May 2, 2019

While the blog has been around for ten years, I’ve been here for just about twelve. Still, there are so many places in the Capital Region I have never been. Some of those places are classics which have just never appealed to me for one reason or another. But the food scene in these parts continues to grow and evolve, and the pace of new places opening is faster than my ability to visit them all.

In yesterday’s post I started to list some of the countries that are now represented in the international culinary landscape in and around the Capital Region. It was a partial list, to be sure, and there were many omissions.

Colombian food was conspicuously absent.

As it just so happens, our frequent guest blogger Emily L recently filed a story about her adventure to Moliendo Cafe. And even though I haven’t been, Emily’s write up is giving me the hunger to visit. Not that I’ll order as much food as she did with the professor. Fortunately, it doesn’t sound like I’ll have to twist her arm to make a return trip. But I’ll let her tell you all about it.

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May 1, 2019

Yesterday’s post about Peeps was surprisingly popular. I had no idea.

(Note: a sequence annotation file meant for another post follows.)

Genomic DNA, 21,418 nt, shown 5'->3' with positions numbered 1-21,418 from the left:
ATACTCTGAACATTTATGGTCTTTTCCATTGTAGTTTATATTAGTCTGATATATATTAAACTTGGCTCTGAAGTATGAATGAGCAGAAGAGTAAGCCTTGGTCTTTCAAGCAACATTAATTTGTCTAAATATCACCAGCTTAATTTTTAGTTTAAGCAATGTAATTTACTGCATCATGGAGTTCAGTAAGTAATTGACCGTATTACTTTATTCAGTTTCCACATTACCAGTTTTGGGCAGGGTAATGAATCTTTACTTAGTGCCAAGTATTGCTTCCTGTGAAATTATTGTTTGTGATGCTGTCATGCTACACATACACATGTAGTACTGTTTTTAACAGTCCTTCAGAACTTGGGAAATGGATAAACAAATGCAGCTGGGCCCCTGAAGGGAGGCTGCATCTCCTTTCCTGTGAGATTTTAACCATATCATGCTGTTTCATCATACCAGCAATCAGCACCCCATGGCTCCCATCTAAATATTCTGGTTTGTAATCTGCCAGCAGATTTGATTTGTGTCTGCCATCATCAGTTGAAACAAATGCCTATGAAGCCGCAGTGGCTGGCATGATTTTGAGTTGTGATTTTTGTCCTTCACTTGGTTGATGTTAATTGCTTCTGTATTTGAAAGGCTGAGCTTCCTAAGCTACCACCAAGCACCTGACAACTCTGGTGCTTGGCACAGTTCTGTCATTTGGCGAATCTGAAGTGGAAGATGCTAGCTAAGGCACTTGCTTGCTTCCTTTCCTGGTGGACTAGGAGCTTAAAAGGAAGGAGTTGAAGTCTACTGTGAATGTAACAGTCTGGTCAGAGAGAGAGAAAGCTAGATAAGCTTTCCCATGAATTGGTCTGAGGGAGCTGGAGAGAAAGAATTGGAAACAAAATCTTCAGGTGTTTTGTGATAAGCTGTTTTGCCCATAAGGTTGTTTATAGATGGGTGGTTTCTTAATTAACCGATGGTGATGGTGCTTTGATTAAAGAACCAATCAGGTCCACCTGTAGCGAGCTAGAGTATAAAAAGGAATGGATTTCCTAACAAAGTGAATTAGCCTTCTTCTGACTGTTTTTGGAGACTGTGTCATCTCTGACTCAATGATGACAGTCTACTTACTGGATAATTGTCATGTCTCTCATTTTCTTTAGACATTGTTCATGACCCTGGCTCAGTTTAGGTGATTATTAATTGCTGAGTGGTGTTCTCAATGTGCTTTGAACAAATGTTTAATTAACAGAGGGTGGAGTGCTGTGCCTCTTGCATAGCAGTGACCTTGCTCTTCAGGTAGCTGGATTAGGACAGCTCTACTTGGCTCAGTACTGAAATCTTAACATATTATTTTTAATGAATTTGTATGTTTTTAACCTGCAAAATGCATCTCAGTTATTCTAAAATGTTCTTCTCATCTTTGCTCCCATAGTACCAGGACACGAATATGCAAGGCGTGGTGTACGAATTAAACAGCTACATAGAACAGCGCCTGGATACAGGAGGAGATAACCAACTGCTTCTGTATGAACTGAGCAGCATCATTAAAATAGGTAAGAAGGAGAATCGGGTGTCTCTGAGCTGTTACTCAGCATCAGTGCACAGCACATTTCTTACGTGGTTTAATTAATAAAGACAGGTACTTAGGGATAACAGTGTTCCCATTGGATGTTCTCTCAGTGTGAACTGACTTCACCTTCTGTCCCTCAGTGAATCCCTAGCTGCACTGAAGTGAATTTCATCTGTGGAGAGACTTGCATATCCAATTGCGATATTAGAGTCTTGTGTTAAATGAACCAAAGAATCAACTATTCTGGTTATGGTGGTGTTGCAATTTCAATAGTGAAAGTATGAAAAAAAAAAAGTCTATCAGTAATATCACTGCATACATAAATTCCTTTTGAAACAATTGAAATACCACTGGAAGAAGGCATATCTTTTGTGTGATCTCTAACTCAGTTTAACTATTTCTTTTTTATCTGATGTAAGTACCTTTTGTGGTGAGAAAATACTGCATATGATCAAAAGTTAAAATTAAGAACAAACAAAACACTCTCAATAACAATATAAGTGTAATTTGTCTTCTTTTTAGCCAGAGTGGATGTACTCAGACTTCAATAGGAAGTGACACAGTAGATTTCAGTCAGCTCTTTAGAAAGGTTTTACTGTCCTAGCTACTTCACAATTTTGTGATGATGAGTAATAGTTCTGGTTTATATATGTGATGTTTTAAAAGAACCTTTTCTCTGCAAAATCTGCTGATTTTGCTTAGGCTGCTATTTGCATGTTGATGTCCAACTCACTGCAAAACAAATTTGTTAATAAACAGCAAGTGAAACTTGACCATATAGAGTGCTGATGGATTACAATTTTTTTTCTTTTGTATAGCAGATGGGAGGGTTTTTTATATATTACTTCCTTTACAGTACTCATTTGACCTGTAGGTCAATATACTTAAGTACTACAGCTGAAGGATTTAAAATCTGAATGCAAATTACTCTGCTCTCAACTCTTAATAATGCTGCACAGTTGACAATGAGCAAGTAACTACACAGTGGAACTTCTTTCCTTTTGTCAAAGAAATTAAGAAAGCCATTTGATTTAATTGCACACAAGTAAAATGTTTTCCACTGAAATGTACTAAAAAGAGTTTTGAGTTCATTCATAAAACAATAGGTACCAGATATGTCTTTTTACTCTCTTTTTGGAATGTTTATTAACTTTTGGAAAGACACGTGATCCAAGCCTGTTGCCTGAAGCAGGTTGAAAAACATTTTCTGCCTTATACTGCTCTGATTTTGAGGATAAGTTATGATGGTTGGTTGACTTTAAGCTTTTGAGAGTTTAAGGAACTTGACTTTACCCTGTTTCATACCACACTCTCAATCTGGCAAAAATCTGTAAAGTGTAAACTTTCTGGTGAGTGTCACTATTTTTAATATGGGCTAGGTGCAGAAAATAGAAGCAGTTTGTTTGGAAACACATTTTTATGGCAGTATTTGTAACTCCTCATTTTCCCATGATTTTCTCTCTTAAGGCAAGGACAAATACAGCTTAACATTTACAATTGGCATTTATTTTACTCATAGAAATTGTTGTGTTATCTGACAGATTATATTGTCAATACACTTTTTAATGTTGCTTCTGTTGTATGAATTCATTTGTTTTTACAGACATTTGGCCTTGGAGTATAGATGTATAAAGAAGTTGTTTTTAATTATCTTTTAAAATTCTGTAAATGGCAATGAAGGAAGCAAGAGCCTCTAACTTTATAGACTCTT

For the record, I couldn’t bring myself to try the sour watermelon ones. Mostly because I started with the “Pancake & Syrup” flavor and then went on to “Party Cake”. After those two, I was done. Dear God, those things are sweet and squishy. I couldn’t stomach the thought of a third.

On Facebook there were plenty of suggestions of what to do with the leftovers. I’m less into the idea of wasting “food” for the “entertainment” of watching Peeps “joust” in the microwave. However, the notion of melting Peeps down in butter and creating some kind of cereal bar treat, is oddly compelling. Actually, doing it with popcorn might be even better. As it so happens, Peeps Popcorn Balls are a thing.

Of course, more than one person suggested turning them into s’mores. And if you don’t remember how I feel about s’mores, perhaps you haven’t been reading the FLB since the beginning. And that’s okay. But for those who have, I’ve got some surprising news, because the title of today’s blog post is not a typo.